VENICE, Italy (AP) — With wars, atrocities and the desperation of refugees dominating the daily news, it's easy to feel despair about human nature.
French filmmaker Yann Arthus-Bertrand hopes to restore movie-watchers' faith — or at least awaken their compassion — with "Human," a documentary that compiles the extraordinary stories of ordinary people from around the world.
Arthus-Bertrand, the aerial photographer behind best-selling coffee-table book "Earth From Above," interviewed hundreds of people from more than 60 countries, including Rwandan genocide survivors, American army veterans, Syrian refugees, Afghan farmers and the president of Uruguay. Victims and perpetrators tell stories of killing and vengeance, while other subjects speak of love, forgiveness and pride.
The subjects are presented in close-up and without context — we never even learn their names. The aim is to make viewers look these disparate strangers in the eye and listen to their words.
"I think the only way to make people think is through emotions. Not through the brain — through the heart," the director said during an interview at the Venice Film Festival, where "Human" plays for the public on Saturday.
The documentary — endorsed by United Nations Secretary-General Ban Ki-moon — screens inside the U.N. General Assembly hall in New York the same day.
The onscreen interviews are interspersed with aerial shots of cities and deserts, oceans, forests and crowds, whose almost abstract beauty gives viewers a chance to pause and digest what they have heard.
Arthus-Bertrand shot more than 2,500 hours of footage over two years, speaking to more than 2,000 people. He says the interviews reinforced his view that "everybody has something to say. Everybody."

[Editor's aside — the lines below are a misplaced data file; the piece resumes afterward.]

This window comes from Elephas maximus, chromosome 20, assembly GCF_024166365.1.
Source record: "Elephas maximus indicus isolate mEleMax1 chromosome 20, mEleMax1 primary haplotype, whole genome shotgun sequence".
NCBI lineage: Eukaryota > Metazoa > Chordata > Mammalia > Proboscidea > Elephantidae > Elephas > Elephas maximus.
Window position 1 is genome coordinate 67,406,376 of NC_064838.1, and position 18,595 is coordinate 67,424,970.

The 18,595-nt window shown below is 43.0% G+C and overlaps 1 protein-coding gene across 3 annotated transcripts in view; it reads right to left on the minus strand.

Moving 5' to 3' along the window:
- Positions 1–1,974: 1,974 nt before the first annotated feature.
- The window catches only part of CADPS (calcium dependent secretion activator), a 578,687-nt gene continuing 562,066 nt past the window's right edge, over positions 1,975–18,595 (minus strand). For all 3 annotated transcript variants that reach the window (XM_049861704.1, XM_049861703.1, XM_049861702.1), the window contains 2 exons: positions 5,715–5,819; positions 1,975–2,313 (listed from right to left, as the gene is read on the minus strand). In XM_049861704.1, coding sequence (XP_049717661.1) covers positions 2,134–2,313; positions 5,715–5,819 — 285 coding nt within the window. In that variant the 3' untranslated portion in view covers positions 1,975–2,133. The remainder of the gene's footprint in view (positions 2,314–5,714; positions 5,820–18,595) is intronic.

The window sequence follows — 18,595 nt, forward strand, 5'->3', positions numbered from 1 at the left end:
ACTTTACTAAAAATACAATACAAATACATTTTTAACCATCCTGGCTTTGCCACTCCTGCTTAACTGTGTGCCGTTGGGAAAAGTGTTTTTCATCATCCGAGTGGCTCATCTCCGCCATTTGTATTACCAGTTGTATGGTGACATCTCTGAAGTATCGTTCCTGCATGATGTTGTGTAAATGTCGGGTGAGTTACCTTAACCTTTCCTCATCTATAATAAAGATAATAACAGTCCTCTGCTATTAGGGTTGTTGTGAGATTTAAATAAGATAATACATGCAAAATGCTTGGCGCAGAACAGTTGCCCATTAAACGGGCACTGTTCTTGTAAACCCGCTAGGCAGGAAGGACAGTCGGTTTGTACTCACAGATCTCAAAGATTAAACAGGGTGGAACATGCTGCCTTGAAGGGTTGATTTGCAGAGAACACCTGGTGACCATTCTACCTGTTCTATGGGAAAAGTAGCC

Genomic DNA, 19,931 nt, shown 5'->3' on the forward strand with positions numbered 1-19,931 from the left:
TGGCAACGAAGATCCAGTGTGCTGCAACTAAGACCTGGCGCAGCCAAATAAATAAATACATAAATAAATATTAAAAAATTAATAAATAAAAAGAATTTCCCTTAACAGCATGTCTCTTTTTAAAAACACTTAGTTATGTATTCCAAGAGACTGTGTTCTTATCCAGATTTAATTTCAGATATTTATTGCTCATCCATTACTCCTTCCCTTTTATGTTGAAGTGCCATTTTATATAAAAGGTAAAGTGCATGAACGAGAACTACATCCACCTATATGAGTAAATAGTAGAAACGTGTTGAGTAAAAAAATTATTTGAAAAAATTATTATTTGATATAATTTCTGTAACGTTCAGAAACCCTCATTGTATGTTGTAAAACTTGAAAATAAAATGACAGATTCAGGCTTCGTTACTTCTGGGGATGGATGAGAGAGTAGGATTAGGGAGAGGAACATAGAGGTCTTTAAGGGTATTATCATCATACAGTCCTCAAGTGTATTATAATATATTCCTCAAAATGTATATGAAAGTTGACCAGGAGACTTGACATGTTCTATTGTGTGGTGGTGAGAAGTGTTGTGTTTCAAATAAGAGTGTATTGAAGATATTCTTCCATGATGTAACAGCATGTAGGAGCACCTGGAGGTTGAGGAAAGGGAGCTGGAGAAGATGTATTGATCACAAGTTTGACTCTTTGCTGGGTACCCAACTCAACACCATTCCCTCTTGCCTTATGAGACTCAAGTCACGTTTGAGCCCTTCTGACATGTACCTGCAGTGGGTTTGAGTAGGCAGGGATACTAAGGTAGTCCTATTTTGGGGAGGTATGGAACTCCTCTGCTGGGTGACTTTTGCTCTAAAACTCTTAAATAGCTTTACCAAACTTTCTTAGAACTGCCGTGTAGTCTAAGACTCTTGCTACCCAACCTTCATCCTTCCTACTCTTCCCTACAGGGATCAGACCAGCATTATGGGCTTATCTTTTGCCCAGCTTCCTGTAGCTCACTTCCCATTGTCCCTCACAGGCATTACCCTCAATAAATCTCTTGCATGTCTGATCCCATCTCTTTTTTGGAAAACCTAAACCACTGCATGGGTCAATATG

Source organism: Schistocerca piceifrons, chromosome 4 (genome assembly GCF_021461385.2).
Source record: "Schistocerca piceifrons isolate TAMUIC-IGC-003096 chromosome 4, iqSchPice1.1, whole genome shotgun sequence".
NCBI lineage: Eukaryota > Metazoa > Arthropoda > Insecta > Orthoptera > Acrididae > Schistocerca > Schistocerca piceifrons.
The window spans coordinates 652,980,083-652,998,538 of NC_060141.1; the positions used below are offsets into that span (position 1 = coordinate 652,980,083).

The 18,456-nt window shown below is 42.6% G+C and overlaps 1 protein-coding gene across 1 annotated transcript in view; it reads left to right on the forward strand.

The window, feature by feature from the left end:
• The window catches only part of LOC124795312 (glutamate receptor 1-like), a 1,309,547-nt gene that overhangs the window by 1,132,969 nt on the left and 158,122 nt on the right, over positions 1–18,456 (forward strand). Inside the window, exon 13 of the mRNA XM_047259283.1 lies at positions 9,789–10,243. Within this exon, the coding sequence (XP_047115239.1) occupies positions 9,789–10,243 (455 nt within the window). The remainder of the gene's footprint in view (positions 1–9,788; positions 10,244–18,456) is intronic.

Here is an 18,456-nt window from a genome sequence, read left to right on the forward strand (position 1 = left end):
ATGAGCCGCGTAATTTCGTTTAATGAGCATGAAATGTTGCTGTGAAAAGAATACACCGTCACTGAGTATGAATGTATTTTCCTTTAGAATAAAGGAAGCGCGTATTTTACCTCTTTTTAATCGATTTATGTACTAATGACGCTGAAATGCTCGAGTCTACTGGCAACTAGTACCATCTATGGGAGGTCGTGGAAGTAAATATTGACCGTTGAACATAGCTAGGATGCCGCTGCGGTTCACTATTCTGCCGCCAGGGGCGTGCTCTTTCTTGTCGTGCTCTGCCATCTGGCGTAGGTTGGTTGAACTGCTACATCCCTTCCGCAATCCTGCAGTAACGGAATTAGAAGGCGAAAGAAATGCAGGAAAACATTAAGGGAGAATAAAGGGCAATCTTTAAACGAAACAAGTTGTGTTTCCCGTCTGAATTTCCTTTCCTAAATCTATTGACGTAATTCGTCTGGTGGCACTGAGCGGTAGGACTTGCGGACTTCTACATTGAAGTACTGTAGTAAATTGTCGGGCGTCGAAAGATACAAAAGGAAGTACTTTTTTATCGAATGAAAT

The first cut of the movie was 12 hours long. With some regret, the director has trimmed it to just over three hours.
"There were so many strong stories we cut," he said. "(But) people have to go to the toilet, people have to go to eat."
"Human" is a passion project for the 69-year-old director, who says he has found that with age "you like to go to essential things, to go to what is important."
The film wants viewers to reflect on fundamental questions: Why is there war and hatred? Why do some have too much and some too little? Why is humanity despoiling the Earth?
"I know it is not going to change with a movie," Arthus-Bertrand said. "But I am doing my job."
Funded by French charity the Bettencourt-Schueller Foundation, "Human" will have a wide cinema release and TV broadcast later this month in France, and will be distributed free to charities, community groups and local authorities willing to arrange screenings.
It's backed by the global heft of Google — which will devote a Google Doodle and a mini-site to it on Saturday — and accompanied by an array of online clips, resources and background information.
Arthus-Betrand says he hopes viewers will emerge from "Human" thinking, "I like people more at the end of the film than I did before."
He says he knows it might sound "naive and utopian," but he remains an optimist about the human condition.
"I was so pleased when I saw these refugees coming (into) Germany and this guy with a sign: 'Welcome,'" he said. "I was crying, in fact. This is when you put your humanity before your fear."
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